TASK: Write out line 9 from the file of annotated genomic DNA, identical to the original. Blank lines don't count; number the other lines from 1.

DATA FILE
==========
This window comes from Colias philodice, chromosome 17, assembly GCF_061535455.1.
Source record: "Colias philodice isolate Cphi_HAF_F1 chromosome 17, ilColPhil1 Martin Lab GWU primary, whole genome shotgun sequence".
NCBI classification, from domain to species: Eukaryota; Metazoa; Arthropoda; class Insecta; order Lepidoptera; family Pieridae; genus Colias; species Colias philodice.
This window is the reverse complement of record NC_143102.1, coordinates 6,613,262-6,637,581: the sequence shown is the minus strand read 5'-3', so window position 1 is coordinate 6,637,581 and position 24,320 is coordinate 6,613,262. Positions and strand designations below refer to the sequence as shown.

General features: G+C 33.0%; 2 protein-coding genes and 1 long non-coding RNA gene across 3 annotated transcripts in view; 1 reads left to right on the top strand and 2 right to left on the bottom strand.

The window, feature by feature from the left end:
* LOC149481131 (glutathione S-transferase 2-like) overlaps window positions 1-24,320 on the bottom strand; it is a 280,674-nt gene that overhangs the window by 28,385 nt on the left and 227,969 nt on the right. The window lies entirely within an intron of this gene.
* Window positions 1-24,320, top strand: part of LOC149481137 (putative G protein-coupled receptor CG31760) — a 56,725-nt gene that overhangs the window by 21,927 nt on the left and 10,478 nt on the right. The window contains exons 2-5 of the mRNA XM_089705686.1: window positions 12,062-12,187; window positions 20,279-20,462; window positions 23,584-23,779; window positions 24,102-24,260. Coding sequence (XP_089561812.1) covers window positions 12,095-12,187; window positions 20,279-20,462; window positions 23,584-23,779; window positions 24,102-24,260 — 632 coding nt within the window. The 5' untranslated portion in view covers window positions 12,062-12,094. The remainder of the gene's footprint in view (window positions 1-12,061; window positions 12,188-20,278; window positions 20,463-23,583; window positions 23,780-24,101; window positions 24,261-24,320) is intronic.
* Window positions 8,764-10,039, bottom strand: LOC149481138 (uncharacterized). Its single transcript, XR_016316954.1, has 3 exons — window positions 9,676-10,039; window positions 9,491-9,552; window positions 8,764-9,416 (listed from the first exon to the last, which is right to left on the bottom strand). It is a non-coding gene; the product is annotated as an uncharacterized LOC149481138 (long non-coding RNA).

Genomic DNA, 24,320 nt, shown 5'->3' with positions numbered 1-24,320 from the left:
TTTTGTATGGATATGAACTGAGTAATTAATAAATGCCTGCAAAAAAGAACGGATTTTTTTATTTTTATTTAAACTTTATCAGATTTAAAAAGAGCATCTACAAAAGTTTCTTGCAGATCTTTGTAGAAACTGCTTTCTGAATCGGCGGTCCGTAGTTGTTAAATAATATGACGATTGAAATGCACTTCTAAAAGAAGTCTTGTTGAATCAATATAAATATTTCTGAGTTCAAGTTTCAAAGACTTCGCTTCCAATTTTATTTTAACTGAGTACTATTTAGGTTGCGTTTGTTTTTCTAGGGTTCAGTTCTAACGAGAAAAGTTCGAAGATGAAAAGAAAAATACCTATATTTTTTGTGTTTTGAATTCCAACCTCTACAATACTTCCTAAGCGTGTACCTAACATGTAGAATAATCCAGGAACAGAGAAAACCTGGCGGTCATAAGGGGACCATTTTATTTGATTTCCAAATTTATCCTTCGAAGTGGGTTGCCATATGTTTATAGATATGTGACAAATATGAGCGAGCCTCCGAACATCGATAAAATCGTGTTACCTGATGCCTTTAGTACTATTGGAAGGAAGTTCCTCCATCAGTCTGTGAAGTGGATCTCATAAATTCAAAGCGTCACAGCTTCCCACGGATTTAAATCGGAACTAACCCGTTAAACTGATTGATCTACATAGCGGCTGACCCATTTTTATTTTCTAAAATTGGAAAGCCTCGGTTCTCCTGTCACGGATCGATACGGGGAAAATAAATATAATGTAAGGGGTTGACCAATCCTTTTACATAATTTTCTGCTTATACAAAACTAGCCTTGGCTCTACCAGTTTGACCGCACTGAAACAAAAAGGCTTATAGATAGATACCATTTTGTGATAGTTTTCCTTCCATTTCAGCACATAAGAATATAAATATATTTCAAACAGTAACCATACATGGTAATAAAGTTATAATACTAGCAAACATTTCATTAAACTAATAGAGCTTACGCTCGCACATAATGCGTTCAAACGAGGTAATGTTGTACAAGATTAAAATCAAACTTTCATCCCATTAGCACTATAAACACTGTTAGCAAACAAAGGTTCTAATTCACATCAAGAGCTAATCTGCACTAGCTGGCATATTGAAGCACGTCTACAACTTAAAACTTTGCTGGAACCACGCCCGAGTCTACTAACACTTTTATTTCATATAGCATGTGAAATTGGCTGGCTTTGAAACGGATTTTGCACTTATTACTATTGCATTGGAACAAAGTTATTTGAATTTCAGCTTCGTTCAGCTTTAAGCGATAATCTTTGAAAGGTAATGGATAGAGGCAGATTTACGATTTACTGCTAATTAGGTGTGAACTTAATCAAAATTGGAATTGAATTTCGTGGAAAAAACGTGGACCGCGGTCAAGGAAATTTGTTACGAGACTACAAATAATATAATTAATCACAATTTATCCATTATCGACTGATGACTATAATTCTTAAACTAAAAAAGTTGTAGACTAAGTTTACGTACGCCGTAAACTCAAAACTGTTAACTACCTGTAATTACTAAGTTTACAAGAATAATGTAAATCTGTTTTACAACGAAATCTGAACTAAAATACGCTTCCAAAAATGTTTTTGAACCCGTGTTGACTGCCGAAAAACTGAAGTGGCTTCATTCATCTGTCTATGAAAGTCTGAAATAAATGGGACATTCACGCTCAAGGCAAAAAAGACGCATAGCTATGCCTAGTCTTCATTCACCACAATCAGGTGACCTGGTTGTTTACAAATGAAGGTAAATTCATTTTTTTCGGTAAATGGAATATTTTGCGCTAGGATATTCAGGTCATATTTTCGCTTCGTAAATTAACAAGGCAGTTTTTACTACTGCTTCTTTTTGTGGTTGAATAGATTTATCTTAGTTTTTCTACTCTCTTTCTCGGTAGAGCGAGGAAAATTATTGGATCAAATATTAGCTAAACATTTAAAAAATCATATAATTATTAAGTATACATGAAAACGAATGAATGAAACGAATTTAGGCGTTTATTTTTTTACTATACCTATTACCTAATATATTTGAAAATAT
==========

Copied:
* Window positions 8,764-10,039, bottom strand: LOC149481138 (uncharacterized). Its single transcript, XR_016316954.1, has 3 exons — window positions 9,676-10,039; window positions 9,491-9,552; window positions 8,764-9,416 (listed from the first exon to the last, which is right to left on the bottom strand). It is a non-coding gene; the product is annotated as an uncharacterized LOC149481138 (long non-coding RNA).